The review makes many points, here is one excerpt:
Everywhere I have worked, the organization’s hiring processes were tilted in favor of experience over intelligence. Interviews include behavioral questions or assessments of specific skills. Rarely is anyone on the hiring loop running problem-solving sessions that require the candidate to demonstrate how they might deal with the real-world challenges they will encounter in the workplace.
Most of the time you can win candidates by getting the basics right:
- Reach out to people, don’t wait for them to come to you.
- Build relationships before you need them.
- Develop followership (so people that work with you once will want to work with you again).
- Get candidates excited for the job before you start screening them.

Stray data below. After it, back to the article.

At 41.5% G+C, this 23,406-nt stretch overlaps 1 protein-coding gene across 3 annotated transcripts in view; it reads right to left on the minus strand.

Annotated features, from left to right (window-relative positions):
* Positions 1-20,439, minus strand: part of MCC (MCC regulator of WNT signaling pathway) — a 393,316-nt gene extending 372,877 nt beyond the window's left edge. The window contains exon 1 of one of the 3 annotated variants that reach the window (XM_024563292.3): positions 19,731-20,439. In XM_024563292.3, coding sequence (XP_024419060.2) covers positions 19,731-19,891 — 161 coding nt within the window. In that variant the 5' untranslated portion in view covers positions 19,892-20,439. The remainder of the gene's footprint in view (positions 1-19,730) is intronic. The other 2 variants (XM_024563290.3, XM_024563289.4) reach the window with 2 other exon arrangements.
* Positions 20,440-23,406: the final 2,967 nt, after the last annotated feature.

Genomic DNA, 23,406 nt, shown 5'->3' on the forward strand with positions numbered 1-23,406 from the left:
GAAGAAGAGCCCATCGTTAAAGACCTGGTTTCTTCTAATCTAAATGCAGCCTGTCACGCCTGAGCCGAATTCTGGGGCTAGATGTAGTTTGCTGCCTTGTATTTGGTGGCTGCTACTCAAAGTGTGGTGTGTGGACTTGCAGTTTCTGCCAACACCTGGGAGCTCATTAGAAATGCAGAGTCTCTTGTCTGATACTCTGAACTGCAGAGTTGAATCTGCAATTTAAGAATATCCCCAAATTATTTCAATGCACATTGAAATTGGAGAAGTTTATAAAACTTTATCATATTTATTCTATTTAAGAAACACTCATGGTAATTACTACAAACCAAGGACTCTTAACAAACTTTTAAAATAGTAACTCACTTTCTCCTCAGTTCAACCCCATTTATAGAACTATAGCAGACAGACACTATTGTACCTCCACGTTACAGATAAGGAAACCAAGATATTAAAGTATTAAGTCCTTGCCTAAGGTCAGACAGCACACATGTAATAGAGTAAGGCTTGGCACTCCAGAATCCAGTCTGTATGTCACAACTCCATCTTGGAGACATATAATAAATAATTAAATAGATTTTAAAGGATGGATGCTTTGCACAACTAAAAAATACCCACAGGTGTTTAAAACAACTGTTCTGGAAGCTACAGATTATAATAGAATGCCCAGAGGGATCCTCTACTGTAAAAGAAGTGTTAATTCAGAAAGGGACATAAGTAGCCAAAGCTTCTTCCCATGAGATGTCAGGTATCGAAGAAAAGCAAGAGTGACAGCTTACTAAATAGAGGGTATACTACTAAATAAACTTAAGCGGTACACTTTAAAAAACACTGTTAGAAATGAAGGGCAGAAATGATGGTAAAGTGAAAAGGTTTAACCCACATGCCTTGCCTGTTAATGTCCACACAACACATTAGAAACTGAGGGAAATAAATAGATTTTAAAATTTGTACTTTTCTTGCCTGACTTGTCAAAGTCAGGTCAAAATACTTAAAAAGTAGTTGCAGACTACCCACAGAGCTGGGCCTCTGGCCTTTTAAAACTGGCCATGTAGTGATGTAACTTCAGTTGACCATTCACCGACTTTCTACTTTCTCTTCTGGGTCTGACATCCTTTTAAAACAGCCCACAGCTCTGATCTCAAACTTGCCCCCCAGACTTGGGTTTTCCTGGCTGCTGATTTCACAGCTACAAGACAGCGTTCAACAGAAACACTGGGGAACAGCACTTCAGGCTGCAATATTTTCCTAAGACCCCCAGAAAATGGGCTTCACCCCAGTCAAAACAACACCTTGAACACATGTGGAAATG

- Make your workplace a good place to work for smart and talented people (which is NOT the same as making it a “good place to work” generally, or anything from the HR/PR lists.)
- Be the type of manager that top talent will want to work for.
- Ensure that you have someone selling the candidate once you know you want to make an offer and start the selling process before the offer is made.
- Be polite.
- Be fast.
Interesting throughout, though I feel the author significantly overestimates the extent to which we think the current talent assessment market is efficient.